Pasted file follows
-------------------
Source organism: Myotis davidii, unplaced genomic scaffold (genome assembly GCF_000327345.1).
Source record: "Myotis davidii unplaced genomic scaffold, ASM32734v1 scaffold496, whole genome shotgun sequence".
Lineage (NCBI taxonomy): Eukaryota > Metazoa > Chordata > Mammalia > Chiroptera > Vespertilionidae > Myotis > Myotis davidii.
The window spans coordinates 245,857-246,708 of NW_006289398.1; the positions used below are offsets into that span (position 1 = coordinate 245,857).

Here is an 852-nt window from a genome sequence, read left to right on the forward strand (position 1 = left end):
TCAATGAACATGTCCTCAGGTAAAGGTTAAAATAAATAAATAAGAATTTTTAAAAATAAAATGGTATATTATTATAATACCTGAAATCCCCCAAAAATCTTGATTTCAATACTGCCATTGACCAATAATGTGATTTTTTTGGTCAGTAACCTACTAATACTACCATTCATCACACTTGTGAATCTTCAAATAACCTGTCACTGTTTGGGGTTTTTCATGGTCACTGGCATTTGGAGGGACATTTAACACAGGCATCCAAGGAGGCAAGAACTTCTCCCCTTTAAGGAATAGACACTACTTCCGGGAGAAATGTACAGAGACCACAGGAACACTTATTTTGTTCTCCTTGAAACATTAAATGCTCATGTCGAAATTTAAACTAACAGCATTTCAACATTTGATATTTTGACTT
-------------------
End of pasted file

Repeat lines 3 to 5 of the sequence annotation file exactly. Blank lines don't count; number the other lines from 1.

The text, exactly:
Lineage (NCBI taxonomy): Eukaryota > Metazoa > Chordata > Mammalia > Chiroptera > Vespertilionidae > Myotis > Myotis davidii.
The window spans coordinates 245,857-246,708 of NW_006289398.1; the positions used below are offsets into that span (position 1 = coordinate 245,857).

Here is an 852-nt window from a genome sequence, read left to right on the forward strand (position 1 = left end):